Edward A. Huebener Brick no. 1 Barnard Capen House


No. 5154 Painted brick in the Edward A. Huebener brick collection at the Dorchester Historical Society.

Edward A. Huebener, a former Board member of the Dorchester Historical Society, was a collector of materials relating to Dorchester history including a very large collection of graphic materials, including prints and photographs, now owned by the Society. His very own contribution to this group of materials was the idea of taking a brick from a house that had been demolished and asking a local illustrator to paint a picture of the house upon the brick. The painted bricks may be viewed at the Dorchester Historical Society.

Built by 1637, the Barnard Capen House was located at corner of what is now Washington and Dunlap Streets. The image shown here is the painting on the face of brick no. 1 in the Edward A. Huebener Brick Collection at the Dorchester Historical Society. The brick came from the Barnard Capen House, and a picture of the house was painted on the face of the brick.

The Edward A. Huebener collection of over 100 bricks originally collected by Mr. Huebener exhibits brick paintings of the houses from which the bricks came. The bricks have upon them painted scenes of (mostly) old Dorchester houses and landmarks.

The 1889 Bromley Atlas shows the location of the house, owned at that time by John C. Hewins. The house was on the west side of Washington Street across from the entrance of Melville Avenue.

Barnard [or Bernard] Capen, a shoemaker, and his wife Joan Purchase Capen arrived in Dorchester in 1633 on an unnamed ship with sons Bernard and John, and daughter Honor. They were preceded by two daughters: Susanna with her husband William Rockwell and Dorothy with her husband Nicholas Upsall who came in 1630 on the Mary and John.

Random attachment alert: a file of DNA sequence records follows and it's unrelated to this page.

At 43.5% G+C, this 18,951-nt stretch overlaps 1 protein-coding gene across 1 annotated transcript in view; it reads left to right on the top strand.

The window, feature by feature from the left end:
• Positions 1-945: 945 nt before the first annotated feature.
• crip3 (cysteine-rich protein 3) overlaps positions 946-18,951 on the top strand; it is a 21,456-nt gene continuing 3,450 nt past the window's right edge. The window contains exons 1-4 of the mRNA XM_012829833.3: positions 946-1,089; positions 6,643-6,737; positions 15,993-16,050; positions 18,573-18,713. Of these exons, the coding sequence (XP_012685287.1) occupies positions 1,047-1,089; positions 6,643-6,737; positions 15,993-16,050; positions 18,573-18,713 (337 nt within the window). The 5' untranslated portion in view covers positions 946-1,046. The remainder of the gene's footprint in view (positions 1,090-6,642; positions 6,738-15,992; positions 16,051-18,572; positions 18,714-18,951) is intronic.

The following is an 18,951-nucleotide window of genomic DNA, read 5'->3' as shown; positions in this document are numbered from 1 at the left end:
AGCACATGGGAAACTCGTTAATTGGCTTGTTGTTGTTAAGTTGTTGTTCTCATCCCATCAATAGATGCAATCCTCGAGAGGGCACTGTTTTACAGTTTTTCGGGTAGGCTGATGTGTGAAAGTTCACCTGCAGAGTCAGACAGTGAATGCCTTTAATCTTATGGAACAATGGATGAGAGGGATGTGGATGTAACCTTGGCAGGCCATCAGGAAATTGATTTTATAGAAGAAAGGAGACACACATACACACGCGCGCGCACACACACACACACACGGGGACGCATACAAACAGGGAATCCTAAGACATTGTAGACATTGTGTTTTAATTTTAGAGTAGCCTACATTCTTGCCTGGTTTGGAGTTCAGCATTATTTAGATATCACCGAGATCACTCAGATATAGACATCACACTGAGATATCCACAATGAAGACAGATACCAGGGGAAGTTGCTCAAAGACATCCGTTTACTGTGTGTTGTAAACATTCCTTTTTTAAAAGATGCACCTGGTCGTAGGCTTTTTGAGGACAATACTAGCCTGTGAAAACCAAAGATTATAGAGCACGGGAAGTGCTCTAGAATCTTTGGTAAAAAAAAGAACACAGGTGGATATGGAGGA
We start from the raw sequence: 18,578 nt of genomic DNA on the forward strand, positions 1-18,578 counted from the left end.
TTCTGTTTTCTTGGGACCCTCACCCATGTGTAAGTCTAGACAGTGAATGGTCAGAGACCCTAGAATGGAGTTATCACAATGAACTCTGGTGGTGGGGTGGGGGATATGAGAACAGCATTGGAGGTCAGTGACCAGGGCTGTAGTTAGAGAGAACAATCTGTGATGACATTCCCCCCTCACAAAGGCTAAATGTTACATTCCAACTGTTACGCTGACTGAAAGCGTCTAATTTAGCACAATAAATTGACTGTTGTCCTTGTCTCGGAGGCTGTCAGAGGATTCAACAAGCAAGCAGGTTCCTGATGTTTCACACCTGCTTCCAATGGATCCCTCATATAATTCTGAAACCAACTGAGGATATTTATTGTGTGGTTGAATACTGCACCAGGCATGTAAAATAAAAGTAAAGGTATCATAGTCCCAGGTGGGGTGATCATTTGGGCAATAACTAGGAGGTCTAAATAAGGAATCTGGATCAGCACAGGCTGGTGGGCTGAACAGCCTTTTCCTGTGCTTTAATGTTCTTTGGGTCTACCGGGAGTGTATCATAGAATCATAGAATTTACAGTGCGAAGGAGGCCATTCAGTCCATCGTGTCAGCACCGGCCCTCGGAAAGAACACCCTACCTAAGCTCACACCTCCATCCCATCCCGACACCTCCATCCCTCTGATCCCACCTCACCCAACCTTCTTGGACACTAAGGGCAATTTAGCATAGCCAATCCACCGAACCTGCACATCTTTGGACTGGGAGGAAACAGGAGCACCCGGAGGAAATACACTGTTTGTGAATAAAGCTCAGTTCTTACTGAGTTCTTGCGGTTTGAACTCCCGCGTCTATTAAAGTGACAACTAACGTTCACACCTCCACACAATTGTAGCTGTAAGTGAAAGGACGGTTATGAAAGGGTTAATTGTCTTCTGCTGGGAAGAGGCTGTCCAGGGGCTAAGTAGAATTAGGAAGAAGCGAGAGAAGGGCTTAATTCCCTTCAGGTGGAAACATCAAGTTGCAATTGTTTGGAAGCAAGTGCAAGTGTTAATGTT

No. 410 Capen House

The original house, considered to be the second oldest house in New England, was built in the style of the West Country with heavy framing. “The farthest end of the house, consisting of four or five rooms, was built first; and some hundred years later the end nearest the street was added. The house was built on one side with especial reference to protection from the Indians; and the present owner [John Hewins] has found several arrows,during his residence there, which had been sent with hostile intention by the wily savages against the home-fortress of his ancestors.” — Orcutt p. 357 In 1833 a Capen relative, John Hewins, bought the house and built additions and a shed.

The house that Barnard and Joan built in the 1630s still stands at 427 Hillside Street in Milton near Houghton s Pond where it was moved in 1909. The house, which originally stood on Washington Street across from Melville Avenue at the corner of Washington Street and Dunlap Road, remained in the Capen family for nearly 270 years. [The streets may not have existed at the time of construction]. The Boston Sunday Herald, Feb. 7, 1909, carried an article entitled “Barnard Capen s Old Home in Peril” that stated that the contractor who was about to demolish the house to make way for a development of three-deckers would gladly spare the old house if some society or public-spirited citizen desired its preservation.

Harvard Professor, Kenneth Grant Tremayne Webster, bought the house for $50. “Through a relative, Webster engaged an MIT student to make drawings, number, codify and catalogue every board, brick and timber in the old house. He next hired a building wrecker to take the house apart and haul its components to a plot he owned at 427 Hillside Street, Milton. A carpenter then put the house back together.”–Milton Times

No. 2531  Capen House

Barnard and Joan s gravestone in the North Burying Ground is said to have the oldest date of any known gravestone in New England. The stone is preserved at the New England Historic Genealogical Society. Barnard lived from approximately 1562 to 1638 and Joan from 1578 to 1653.

No. 2938 Capen headstone


Chaffee, John R. The History of the First Methodist Episcopal Church, Dorchester, Mass. Boston, 1917

Loughran, William J. “Oldest House Migrated Here.” Milton Times Online Edition. www.miltontimes.com/common/Historic_Places/hxloughranoldesthouse.html as seen on Dec. 20, 2002.


Posted on

December 24, 2021

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